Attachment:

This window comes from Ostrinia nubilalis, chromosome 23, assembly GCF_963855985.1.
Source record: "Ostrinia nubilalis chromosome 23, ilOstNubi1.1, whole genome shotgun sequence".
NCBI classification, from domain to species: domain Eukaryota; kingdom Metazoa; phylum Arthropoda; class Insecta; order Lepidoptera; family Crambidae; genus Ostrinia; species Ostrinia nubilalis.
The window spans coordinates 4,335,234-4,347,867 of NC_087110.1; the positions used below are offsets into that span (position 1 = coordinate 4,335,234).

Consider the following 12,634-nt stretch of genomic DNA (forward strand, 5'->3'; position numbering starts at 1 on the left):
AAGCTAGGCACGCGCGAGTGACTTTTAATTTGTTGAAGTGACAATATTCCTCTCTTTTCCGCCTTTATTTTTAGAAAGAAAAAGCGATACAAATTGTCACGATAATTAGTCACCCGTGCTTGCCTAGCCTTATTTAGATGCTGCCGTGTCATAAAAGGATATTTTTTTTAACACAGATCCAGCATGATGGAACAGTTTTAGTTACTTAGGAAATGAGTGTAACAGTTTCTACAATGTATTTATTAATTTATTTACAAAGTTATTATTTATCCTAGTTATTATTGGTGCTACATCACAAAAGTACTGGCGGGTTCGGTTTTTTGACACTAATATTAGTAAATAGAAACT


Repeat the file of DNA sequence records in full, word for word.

This window comes from Ostrinia nubilalis, chromosome 23, assembly GCF_963855985.1.
Source record: "Ostrinia nubilalis chromosome 23, ilOstNubi1.1, whole genome shotgun sequence".
NCBI classification, from domain to species: domain Eukaryota; kingdom Metazoa; phylum Arthropoda; class Insecta; order Lepidoptera; family Crambidae; genus Ostrinia; species Ostrinia nubilalis.
The window spans coordinates 4,335,234-4,347,867 of NC_087110.1; the positions used below are offsets into that span (position 1 = coordinate 4,335,234).

Consider the following 12,634-nt stretch of genomic DNA (forward strand, 5'->3'; position numbering starts at 1 on the left):
AAGCTAGGCACGCGCGAGTGACTTTTAATTTGTTGAAGTGACAATATTCCTCTCTTTTCCGCCTTTATTTTTAGAAAGAAAAAGCGATACAAATTGTCACGATAATTAGTCACCCGTGCTTGCCTAGCCTTATTTAGATGCTGCCGTGTCATAAAAGGATATTTTTTTTAACACAGATCCAGCATGATGGAACAGTTTTAGTTACTTAGGAAATGAGTGTAACAGTTTCTACAATGTATTTATTAATTTATTTACAAAGTTATTATTTATCCTAGTTATTATTGGTGCTACATCACAAAAGTACTGGCGGGTTCGGTTTTTTGACACTAATATTAGTAAATAGAAACT